THE NATION CLASSROOM
American History as It Happened
RACE RELATIONS and CIVIL RIGHTS
MODULE FIVE: 1930-1945
PERIOD SUMMARY: The United States grappled with enormous crises between 1930 and 1945. In late 1929, the Great Depression began, causing widespread unemployment around the world. For black Americans, unemployment topped 50 percent, nearly double the rate for white Americans.
The great migration of millions of African-Americans from the rural South to the cities of the industrial North, which began in the ’teens, continued. It led to tighter housing markets and increased competition for already scarce jobs, which naturally heightened racial tensions. Perhaps the most notorious case of racial injustice during this period was that of the “Scottsboro Boys”—nine young black men from Alabama who were falsely accused of rape, found guilty by an all-white jury, and sentenced to death in 1931. Protests, legal appeals, and retrials eventually saved their lives, but all nine spent years in prison for crimes they had not committed.
There were, however, bright spots for African-Americans. Sprinter Jesse Owens won four gold medals in front of Adolf Hitler at the Olympic Games in Berlin in 1936, and boxer Joe Louis became heavyweight world champion in 1937. The Harlem Renaissance continued to flourish, producing a wealth of black arts, culture, and scholarly achievements. In 1937, African-American writer Zora Neale Hurston published her masterwork, Their Eyes Were Watching God.
After the US joined World War II in December 1941, more than three million African-Americans registered for military service, and half a million served in the armed forces. All branches of the military were segregated, and blacks’ service experience was often marred by racist treatment and blatant discrimination. Despite fierce challenges, a number of African-American units distinguished themselves. Among many examples, Benjamin O. Davis became the US Army’s first black Brigadier General, and the all-black squadron of Tuskegee Airmen was acclaimed for its effectiveness and bravery.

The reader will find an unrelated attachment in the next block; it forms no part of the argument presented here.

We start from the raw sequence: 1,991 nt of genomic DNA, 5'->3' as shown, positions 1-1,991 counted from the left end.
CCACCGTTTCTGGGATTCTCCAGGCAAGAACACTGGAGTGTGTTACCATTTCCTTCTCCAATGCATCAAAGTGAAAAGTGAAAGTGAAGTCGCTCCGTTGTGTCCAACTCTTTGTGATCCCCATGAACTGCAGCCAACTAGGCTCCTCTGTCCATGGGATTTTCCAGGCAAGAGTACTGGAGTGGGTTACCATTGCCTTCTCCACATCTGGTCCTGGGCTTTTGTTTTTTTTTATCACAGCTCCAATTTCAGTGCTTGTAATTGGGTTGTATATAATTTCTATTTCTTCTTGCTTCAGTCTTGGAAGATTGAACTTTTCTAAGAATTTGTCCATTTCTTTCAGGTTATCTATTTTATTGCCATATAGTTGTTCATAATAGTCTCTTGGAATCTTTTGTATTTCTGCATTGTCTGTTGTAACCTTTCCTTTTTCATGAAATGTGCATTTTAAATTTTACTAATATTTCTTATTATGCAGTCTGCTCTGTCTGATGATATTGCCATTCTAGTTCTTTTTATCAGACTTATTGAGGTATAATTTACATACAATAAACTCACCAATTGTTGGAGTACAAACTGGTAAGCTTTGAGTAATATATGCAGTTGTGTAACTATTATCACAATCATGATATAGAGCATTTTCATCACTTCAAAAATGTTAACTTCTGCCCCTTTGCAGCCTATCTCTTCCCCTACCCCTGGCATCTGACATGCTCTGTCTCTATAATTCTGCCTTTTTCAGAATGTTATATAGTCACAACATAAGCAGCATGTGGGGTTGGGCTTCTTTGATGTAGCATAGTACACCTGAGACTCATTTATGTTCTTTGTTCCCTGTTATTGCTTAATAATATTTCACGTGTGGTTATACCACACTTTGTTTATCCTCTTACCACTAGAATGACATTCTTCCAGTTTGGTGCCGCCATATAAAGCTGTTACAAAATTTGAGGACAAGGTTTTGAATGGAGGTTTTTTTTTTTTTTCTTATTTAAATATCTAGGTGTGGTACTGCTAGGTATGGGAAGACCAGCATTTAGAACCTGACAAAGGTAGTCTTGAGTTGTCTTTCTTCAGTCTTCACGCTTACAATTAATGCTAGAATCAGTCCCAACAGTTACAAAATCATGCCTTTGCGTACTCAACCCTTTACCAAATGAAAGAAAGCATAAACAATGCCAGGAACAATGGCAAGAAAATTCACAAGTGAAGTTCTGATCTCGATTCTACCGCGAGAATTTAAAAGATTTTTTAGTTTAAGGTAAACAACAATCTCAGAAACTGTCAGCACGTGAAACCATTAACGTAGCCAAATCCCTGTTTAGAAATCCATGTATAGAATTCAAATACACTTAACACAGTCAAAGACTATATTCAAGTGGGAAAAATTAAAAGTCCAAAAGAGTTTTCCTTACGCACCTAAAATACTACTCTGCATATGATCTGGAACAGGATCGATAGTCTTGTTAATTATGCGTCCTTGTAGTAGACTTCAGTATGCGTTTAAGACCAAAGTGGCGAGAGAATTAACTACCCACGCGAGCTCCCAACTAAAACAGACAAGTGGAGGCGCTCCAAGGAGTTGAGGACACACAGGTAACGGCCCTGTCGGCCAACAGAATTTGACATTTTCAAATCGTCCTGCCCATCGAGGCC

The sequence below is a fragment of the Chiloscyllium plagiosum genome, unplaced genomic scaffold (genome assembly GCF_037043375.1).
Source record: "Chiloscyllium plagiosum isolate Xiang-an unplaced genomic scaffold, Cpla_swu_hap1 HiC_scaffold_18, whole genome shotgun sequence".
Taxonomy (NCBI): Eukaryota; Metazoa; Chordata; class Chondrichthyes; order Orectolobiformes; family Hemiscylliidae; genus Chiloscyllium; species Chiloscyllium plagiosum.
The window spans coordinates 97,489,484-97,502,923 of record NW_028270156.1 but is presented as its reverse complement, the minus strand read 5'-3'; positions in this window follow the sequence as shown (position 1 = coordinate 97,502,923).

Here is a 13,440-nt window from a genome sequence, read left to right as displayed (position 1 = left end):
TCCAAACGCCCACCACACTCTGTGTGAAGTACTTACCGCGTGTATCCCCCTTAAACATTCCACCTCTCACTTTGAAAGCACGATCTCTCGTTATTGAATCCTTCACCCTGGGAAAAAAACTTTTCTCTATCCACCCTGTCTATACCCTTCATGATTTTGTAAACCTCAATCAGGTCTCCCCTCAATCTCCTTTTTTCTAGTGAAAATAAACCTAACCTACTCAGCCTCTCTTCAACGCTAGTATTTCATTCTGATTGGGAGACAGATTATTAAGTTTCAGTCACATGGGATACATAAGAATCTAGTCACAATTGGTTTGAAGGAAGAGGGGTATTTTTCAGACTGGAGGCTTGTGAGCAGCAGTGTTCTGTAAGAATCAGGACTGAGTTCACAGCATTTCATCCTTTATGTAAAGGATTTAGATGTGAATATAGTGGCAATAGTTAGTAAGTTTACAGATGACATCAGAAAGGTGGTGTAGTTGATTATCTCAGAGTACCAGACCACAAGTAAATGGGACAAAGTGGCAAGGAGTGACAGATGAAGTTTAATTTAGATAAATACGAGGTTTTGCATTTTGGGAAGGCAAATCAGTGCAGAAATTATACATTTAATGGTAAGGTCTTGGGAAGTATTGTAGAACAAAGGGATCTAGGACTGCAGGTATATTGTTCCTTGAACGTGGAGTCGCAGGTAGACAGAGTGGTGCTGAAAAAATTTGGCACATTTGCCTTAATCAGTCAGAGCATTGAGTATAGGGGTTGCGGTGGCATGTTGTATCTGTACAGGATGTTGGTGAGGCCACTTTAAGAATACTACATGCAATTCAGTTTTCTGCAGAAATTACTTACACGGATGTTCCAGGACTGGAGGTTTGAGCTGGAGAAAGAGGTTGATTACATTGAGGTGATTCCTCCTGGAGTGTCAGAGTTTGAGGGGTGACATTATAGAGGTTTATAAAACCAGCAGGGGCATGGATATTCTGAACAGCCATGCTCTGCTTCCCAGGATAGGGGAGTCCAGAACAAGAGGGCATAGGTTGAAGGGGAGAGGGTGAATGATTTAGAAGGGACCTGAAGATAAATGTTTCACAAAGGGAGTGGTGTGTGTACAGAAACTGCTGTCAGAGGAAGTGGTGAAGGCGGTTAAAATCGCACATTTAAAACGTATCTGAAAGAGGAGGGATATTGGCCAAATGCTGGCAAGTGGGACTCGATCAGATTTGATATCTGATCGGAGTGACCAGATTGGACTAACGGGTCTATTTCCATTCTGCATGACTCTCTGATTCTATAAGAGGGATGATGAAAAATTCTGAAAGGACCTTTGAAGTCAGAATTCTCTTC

Notwithstanding the grim environment of economic distress, war, and widespread discrimination, there were also positive political developments for America’s black population. President Franklin Roosevelt’s New Deal benefits offered crucial support: important government agencies were created, and laws passed, that helped protect the black community from overt racism. Labor unrest led to improved hiring practices, and when black soldiers returned to the US, they expected greater freedom and more civil rights.
Below you’ll find excerpts from selected articles that ran in The Nation between 1930 and 1945.
The DBQ (document-based question) about this set of excerpts is: Amid the catastrophic Great Depression and World War II, African-American life went through important changes between 1930 and 1945. Using the documents below and your outside knowledge, identify at least four significant developments that affected the African-American community—negative and/or positive—and explore what they said about the possibility of progress in the future for America’s blacks.
AS YOU READ: THINGS TO LOOK FOR
- Recall. Identify some of the hardships African-Americans faced in the years 1930–1945. Which ones were particular to that time period?
- Demonstrate understanding. Determine how the excerpts relate to each other. Which ones illuminate or refute others?
- Analyze content. Categorize the excerpts according to how they reflect economic, cultural, political, social, or human rights concerns.
- Create meaning. Evaluate how the United States changed over the fifteen years from 1930 to 1945, particularly as seen through the lens of the African -American experience.
change of venue
conflict of ideologies
Federal Emergency Relief Administration (FERA)